Chapter Text

When she got out of the shower, Sansa checked her phone to find three missed calls from Maege Mormont. She slipped on her lavender bathrobe and gathered her hair over one shoulder to braid it before returning the calls. If Maege wanted to crow over her clever plan to land Sansa with a house full of astronauts, she could wait.

Sansa did her makeup before getting dressed, choosing a dark blue dress in eyelet lace with belled sleeve that ended just above her elbows. Satisfied, she picked up her phone, but hesitated before calling. It only took a moment to cross through the bathroom and knock on the door that connected her to Jon.

“Yes?” he answered, opening the door with caution.

“I’m done with the bathroom, in case you wanted to shower,” Sansa said.

He eyed her outfit. “Great. Thanks. Are you going somewhere?”

She resisted the urge to look down at her dress. “No, why?”

“You look…nice,” he finished weakly, running a hand through the hair that now curled wildly, freed from its knot. “Thanks for the shower.”

Sansa hid her smile as she turned away. She wondered how many times she could get Jon to thank her before his stay was over.

Maege answered on the first ring. “Sansa! How’s the crew of space cadets?”

“The gang’s all here,” she replied through gritted teeth. “Honestly, Maege, couldn’t you have given me some warning?”

“Don’t spoil my fun. Dinner’s at seven thirty. Randa and Dacey will be there too.”

“Thanks for the invitation. We’ll see you then.”

Downstairs, she fed Lady and wandered into the backyard to spread the invitation to the other ASCANs. The second telescope was already set up, and Grenn was nearly finished assembling the third.

“Has all your help abandoned you?” Sansa asked, looking around for Ygritte and Tormund.

Grenn snorted. “Their help isn’t wanted. This one’s all mine.” He pointed to the dark attachment that capped the lens. “I customized the filter. Instead of looking at the corona, I want to try and see the ISS pass in front of the sun while it’s still partially visible.”

“The International Space Station?” Sansa guessed. “That’s where you want to go, once you’re an astronaut.”

He grinned. “It’s been my dream since I was a little kid, reading science magazines for middle schoolers. Every time they added a piece, I would think: One day, I’ll use that when I’m up in space.”

“It sounds like you’re getting pretty close.”

Green shrugged, but she could tell he was proud. “Still two years of training as a candidate to go, but it’s the next step. Sometimes I never thought I’d even get this far, you know?”

She nodded, smiling at his enthusiasm. He promised to text the others about the dinner invitation and she slipped back upstairs to update Arya before they all had to leave.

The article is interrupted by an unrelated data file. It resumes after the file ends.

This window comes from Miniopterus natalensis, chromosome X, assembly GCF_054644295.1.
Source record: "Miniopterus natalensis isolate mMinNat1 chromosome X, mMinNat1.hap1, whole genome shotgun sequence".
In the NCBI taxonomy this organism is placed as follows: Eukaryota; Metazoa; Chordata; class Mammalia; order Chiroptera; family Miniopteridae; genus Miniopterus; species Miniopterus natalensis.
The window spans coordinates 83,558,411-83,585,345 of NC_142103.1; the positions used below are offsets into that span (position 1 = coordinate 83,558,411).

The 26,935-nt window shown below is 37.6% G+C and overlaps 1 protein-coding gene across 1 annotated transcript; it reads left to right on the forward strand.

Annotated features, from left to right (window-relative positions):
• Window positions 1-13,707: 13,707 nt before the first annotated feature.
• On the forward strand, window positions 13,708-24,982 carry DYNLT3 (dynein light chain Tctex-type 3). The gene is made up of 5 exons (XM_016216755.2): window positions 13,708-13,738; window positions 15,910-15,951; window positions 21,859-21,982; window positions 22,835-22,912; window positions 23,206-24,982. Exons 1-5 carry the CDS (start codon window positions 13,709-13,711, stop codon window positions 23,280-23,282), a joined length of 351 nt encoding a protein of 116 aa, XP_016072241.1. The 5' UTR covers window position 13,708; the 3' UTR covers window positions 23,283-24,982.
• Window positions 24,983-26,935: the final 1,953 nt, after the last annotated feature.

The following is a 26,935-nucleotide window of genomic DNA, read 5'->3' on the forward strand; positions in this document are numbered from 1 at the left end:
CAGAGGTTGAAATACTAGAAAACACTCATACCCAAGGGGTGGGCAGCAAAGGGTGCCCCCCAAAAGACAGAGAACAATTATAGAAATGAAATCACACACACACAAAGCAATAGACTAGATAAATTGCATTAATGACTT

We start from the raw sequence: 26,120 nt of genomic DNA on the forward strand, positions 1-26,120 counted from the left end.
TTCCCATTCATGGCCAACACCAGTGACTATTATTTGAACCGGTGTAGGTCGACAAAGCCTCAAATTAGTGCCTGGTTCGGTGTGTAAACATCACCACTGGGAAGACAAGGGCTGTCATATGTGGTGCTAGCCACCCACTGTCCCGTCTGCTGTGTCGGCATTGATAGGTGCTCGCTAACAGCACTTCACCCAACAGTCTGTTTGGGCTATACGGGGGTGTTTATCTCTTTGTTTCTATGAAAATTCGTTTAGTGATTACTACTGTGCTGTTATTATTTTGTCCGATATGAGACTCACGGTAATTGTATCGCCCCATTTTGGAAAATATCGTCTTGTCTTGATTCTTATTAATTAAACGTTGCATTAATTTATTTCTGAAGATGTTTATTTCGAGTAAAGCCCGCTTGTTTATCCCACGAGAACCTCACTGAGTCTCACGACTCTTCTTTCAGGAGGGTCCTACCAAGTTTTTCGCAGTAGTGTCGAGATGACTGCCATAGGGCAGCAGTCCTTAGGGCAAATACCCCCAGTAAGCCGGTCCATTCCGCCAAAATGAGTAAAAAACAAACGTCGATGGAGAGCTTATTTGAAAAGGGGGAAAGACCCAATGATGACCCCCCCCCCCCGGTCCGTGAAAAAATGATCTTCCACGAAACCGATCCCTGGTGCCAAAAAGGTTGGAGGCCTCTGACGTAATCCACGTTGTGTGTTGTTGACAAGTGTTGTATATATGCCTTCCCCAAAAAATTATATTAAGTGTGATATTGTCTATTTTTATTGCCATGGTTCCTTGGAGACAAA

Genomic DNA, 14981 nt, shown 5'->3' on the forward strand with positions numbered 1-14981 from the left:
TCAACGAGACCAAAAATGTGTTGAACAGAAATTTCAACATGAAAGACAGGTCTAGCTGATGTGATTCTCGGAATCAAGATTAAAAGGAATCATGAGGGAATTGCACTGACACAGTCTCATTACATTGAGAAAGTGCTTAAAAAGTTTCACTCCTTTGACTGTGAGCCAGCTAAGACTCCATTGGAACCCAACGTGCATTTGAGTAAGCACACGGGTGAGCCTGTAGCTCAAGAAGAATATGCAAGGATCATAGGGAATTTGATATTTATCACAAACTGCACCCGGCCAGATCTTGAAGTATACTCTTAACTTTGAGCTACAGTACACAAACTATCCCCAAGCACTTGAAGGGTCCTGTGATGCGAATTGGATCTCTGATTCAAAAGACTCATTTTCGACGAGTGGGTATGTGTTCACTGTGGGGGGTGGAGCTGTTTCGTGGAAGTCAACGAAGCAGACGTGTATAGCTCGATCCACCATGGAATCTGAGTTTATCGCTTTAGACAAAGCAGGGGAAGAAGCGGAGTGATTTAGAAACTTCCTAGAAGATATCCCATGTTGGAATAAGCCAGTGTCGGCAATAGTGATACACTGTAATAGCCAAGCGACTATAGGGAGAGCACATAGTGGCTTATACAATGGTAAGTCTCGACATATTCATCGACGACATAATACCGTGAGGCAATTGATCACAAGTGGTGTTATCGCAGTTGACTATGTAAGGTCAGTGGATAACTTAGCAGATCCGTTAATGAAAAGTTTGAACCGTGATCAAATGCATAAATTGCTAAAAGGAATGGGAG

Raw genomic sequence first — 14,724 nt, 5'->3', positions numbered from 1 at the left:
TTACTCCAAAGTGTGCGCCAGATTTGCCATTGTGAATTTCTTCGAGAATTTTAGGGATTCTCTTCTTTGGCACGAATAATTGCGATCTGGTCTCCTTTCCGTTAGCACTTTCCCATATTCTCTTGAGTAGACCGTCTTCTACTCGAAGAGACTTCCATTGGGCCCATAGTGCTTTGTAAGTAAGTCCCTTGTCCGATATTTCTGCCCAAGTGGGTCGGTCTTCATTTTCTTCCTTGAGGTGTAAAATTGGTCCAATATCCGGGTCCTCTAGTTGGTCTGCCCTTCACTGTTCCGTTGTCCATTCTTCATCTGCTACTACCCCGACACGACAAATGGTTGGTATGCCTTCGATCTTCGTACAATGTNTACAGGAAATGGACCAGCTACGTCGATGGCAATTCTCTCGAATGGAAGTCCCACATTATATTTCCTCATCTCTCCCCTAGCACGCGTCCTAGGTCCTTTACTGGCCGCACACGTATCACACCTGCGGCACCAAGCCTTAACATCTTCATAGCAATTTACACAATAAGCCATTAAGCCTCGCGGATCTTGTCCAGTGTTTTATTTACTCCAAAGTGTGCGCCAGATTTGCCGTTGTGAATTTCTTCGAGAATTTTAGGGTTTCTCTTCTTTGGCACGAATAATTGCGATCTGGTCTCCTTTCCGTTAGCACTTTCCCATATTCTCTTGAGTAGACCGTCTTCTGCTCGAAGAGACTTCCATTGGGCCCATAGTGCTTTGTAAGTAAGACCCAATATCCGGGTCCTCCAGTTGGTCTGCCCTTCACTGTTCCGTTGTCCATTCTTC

You will never believe who showed up to rent my house

Her sister texted back immediately. Ultimate frisbee team? Crossfit owners? Quadruplets?

The most recent class of astronaut candidates

As soon as she tossed her phone back on her bed, it started ringing.

“You have got to be kidding me. Astronauts? That is so fucking cool.”

“Hello to you too.” Sansa paused and thought about her conversation with Grenn, and the light in Sam’s eyes as he introduced their film. “Honestly, they’re secretly kind of geeky.”

Arya argued, “Um, not a secret. Astronauts are like the perfect synthesis of high school quarterbacks and kids who willingly took 9 am lab sections in college. You have to introduce me.”

“What, like you’re going to get on a plane and visit?”

“I’m serious. Astronauts have to do so much extreme training for bone and muscle health. I’ve heard they have simulators for—“

Someone knocked on her door. “Arya, hold on,” Sansa said as she went to open it.

Ygritte stood there, one hand cocked on her hip. “Hey, sorry to interrupt. Is dinner some kind of fancy event, or is Jon being an idiot?”

Arya could be heard shouting into the phone, which Sansa tried to smother against her chest.  “Maege doesn’t cook, so dinner will be Carbondale’s finest pizza delivery. I think Jon got freaked out by my dress, so…”

“Definitely an idiot.” Ygritte snickered. “Shouldn’t have asked. Do you need to get that?”

“…THAT ONE OF THEM? IS SHE A CHICK? SERIOUSLY Sansa I HAVE to meet them!”

“My sister.” Sansa explained. “She runs this parkour-meets-ultimate fighting gym in Brooklyn and she wants to know about astronaut training regimens.”

“Cool.” Ygritte reached for the phone just in time to answer as Arya switched to video. “I’ll go get Tormund. Tell Jon to stop worrying about his clothes and meet us downstairs.”

Jon didn’t answer his door when she knocked. She tried again, louder, only to receive a “Fuck off!” that made her smile and open the door anyway. Sansa hadn’t heard the shower running since she came back inside, so she was surprised when Jon answered his door still in his undershirt. The contents of his duffel looked to be spread out on his bed, neat rolls of dark t-shirts lined up alongside a dopp kit and a pair of sweats.

“Shit,” he said, blinking. “I’m so sorry. I thought you were Ygritte.” He slipped something grey from the edge of the bed back into his bag. Sansa let herself speculate for a moment before meeting his eyes.